Below her, on her doorstep, was the strangest of things, a single flower.
A small piece of paper with the words ‘Mrs Millar’ scrawled in somewhat childish writing, sat underneath it.
Back inside, in the security and comfort of her house, she sat and contemplated the flower before her.
It was the most beautiful flower she had ever seen.
Truth be known, she hadn’t seen one since Ted died years ago.
This was a special flower, someone had given it to her as a gift, someone had thought enough about her to give her a precious thing of beauty.
Maybe this world wasn’t so bad after all, maybe as long as there was the simplicity of generosity in the world there would be hope.
That afternoon, after she had placed it on her sideboard in a vase a water, she sat and wondered who had sent it.
Maybe she would never know the person, maybe this was all the contact she would ever have from them.
She didn’t know, but she did know that the flower thrilled her.
The bloom filled her somewhat drab front room with colour and a wonderful aroma that chased away the damp dusty smell that often comes to lonely homes.
As she sat, she closed her eyes and smiled, someone, somewhere, cared.
This flower wasn’t a particularly unusual specimen, it was as beautiful and colourful as any other, but it was special.
It was special because the person that had given it, gave it in love.
In actual fact, they had given it in an act of repentance for treating her so badly, animosity and hatred had given way to compassion and tenderness, and although the giver hadn’t realised the importance of it, it was maybe the most profound thing they would ever do.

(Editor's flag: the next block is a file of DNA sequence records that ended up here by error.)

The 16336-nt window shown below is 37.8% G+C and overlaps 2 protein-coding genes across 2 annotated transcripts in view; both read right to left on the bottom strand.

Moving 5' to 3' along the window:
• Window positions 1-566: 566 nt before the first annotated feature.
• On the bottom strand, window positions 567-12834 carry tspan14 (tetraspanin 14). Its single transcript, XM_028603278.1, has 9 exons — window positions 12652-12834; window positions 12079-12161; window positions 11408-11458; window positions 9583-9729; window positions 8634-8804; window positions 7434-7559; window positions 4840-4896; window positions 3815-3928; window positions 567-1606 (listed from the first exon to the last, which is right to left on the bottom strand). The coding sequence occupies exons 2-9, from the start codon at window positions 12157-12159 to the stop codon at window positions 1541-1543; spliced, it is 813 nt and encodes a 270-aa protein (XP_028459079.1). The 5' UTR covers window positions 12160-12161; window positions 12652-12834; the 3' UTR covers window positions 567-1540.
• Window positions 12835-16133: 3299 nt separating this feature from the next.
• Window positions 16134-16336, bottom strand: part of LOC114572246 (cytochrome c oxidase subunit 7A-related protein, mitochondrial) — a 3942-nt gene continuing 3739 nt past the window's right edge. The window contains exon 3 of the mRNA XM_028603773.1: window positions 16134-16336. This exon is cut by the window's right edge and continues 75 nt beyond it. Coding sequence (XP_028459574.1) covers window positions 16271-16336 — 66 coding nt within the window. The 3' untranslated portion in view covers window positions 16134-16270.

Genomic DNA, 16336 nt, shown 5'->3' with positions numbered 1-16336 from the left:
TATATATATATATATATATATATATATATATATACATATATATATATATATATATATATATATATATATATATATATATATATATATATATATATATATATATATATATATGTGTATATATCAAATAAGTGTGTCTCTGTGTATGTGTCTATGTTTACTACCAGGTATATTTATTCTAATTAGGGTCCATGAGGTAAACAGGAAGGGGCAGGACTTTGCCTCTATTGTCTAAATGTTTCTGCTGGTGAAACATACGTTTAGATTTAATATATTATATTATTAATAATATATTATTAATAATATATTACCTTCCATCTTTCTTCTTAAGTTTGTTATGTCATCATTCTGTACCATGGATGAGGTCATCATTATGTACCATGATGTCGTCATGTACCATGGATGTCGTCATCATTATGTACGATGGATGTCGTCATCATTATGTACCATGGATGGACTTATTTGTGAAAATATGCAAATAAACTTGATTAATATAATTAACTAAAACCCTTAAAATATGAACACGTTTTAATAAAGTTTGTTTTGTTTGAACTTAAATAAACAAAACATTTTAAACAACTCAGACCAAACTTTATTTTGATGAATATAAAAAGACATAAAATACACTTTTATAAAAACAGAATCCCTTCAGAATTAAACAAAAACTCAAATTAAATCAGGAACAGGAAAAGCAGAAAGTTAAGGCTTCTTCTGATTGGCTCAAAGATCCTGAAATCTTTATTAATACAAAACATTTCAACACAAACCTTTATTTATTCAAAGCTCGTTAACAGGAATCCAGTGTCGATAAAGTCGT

Mrs Millar could see past the flower and see the love and affection that was the gift.
The flower itself was really unimportant, though there was much beauty in it, but the true value of a gift isn’t what the object is worth, its value is in what it costs.
Love, pure and undefiled, costs the giver because he gives from himself.
Maybe she saw something that she thought had died years ago, maybe for her it had.
As the flower slowly dropped its first petal and began to bow its head to the ground, Mrs Millar met Ted for the last time.
Her spirit met with his, and now, for eternity, they would be together, their spirits embracing and becoming one, old age and loneliness left behind.
Why Mrs Millar died that afternoon I will never really know for sure.
Maybe it was because that single act of love released her from a world she thought had long forgotten her, maybe, I don′t know.
One thing I do know, there are many, many flowers growing in gardens waiting to be picked for reasons such as this, there are many lonely people watching and needing to receive them and there is a love waiting to embrace and be embraced.
A flower is only a flower, a gift is only a gift, all the material things in the world are only material things, until love tells us to take them from one place, and give them to another.
That′s who my God is, He is the one that asks this of me, to take from myself, and give to another, for He has done the same.
Like the world around me I had forgotten love, and forgotten the source of love.
I had forsaken Mrs Millar and people like her, I had forsaken God in all His richness and His beauty.
I had stood outside the house of the widow and hurled my stones, until I found the source of the gift, the reason behind it.
That source and reason is a man called Jesus.
Kids images: thanks to Serif PagePlus Resource CD
Woman, Romance & Rose images: thanks to Serif ART Gallery CD
I started on my Faith Journey in 1976 whilst on my sandwich year from college.
Since then I’ve not been restrained to any one denomination – believing that local Church is always important. Through career moves and life changes this has enabled me to play a part in the Assembly of God Church, Elim, various New Church Groupings, Brethren, Anglican and Baptist Churches.
I am married to Jackie and we live in Cambridgeshire in the UK.